Greek Health authorities have confirmed the first case of the country’s first monkeypox case on Wednesday.
The information was revealed by the Organization for Public Health (EODY) that a man who previously visited Portugal found positive for the virus after seeking medical attention due to symptoms resembling those of monkeypox.
The man is hospitalized at the Andreas Syngros Hospital in Athens as further test results await.
Initial testing for the non-variola Orthopoxvirus conducted on the man in question produced positive test results. These test results are being further examined by the Laboratory of Microbiology at the Aristotle University of Thessaloniki while the patient is hospitalized in stable condition.
By June 7th, 577 monkeypox cases had been identified in eighteen European countries, while 437 had been confirmed in ten countries outside Europe.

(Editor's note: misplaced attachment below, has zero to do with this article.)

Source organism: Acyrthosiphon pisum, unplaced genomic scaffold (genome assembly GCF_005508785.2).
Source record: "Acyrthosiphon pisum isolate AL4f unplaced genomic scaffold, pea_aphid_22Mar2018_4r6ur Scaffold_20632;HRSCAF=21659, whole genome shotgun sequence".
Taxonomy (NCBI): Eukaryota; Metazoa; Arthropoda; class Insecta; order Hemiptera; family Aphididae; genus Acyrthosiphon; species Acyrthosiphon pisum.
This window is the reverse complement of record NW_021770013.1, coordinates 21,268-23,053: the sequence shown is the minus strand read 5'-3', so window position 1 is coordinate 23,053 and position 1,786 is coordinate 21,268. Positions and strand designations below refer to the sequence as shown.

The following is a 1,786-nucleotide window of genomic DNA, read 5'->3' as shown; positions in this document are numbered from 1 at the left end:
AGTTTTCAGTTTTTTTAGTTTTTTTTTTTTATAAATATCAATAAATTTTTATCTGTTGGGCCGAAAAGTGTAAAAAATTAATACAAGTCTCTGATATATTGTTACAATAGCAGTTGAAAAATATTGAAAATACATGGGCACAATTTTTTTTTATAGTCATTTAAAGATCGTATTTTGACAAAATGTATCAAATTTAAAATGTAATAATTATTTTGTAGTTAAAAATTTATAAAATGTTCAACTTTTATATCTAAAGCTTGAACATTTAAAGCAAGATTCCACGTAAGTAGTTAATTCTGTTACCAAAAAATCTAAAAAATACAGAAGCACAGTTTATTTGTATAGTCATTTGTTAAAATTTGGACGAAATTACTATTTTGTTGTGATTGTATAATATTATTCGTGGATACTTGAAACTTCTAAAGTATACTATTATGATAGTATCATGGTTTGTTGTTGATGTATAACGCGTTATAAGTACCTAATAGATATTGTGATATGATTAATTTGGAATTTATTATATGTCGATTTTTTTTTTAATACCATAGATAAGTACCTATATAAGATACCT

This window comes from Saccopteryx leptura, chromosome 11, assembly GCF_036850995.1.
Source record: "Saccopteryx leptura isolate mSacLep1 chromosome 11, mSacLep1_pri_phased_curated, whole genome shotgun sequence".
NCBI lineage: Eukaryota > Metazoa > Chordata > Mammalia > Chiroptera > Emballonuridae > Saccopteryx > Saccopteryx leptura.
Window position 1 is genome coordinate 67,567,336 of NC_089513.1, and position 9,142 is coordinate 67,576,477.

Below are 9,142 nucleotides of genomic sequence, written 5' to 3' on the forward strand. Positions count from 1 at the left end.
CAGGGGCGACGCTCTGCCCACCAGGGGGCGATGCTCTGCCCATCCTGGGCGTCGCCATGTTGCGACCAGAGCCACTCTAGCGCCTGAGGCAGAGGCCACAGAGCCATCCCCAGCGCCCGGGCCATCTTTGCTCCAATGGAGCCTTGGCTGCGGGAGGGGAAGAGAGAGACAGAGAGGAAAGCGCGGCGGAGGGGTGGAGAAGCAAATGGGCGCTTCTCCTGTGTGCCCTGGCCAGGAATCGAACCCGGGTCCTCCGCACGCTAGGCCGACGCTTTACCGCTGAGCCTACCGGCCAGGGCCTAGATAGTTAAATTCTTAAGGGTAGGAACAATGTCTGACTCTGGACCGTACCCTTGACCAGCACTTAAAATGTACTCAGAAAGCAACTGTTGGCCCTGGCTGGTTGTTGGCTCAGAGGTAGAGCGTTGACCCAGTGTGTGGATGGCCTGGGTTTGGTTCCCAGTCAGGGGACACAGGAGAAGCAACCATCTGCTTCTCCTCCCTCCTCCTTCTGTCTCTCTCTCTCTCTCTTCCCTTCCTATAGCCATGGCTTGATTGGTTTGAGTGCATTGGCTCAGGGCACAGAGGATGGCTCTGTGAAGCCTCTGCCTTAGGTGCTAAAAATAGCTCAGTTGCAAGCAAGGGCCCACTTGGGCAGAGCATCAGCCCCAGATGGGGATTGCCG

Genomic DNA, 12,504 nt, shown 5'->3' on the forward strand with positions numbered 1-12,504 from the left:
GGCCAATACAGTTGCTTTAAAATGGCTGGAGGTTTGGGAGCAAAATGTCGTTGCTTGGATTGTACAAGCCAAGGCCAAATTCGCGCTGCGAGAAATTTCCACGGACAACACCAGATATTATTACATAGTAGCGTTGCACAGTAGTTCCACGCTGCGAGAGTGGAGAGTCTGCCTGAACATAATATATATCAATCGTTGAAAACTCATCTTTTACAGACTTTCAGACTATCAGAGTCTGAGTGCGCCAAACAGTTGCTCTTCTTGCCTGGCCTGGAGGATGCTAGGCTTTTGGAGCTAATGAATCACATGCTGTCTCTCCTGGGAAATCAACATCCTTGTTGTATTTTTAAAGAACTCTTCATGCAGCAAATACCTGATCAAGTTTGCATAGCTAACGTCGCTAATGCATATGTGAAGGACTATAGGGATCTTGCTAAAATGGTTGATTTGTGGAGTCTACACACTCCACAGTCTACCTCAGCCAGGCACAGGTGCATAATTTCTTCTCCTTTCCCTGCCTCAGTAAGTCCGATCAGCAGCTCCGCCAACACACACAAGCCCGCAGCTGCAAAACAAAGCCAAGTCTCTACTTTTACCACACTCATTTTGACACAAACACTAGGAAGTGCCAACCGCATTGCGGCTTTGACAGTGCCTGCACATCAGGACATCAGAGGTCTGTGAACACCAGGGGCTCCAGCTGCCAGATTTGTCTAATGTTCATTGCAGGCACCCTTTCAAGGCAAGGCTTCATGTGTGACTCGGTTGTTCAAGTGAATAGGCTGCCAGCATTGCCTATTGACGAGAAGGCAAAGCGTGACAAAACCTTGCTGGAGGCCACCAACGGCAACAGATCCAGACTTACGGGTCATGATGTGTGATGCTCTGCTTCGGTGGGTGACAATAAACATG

Earlier today, the World Health Organization (WHO) reported that there had been over one thousand confirmed cases in 29 countries thus far.
According to evidence, monkeypox health risks to the general population remain relatively low, as the disease is mild in nature and self-contained. It is, furthermore, not highly contagious, and higher infection rates have been identified amongst individuals participating in same-sex sexual activity.
Nonetheless, according to the WHO, the risk of monkeypox evolving into an epidemic does remain.
Tedros Adhanom Ghebreyesus, Director-General of the WHO since 2017, cautions that though preventable, the possibility of a monkeypox epidemic exists in the said 29 countries. He also revealed that over 1,400 reported monkeypox cases within Africa, as well as 66 consequential deaths.
The WHO is working in conjunction with other organizations, such as UNAIDS, to inform the public about the risks of monkeypox in hopes of containing the spread of the virus. There is also talk of proposing vaccination programs in certain countries to limit health risks.
Vaccinations would be offered to individuals who had been exposed to the virus within the last four days, either due to exposure in the workplace or through personal contacts.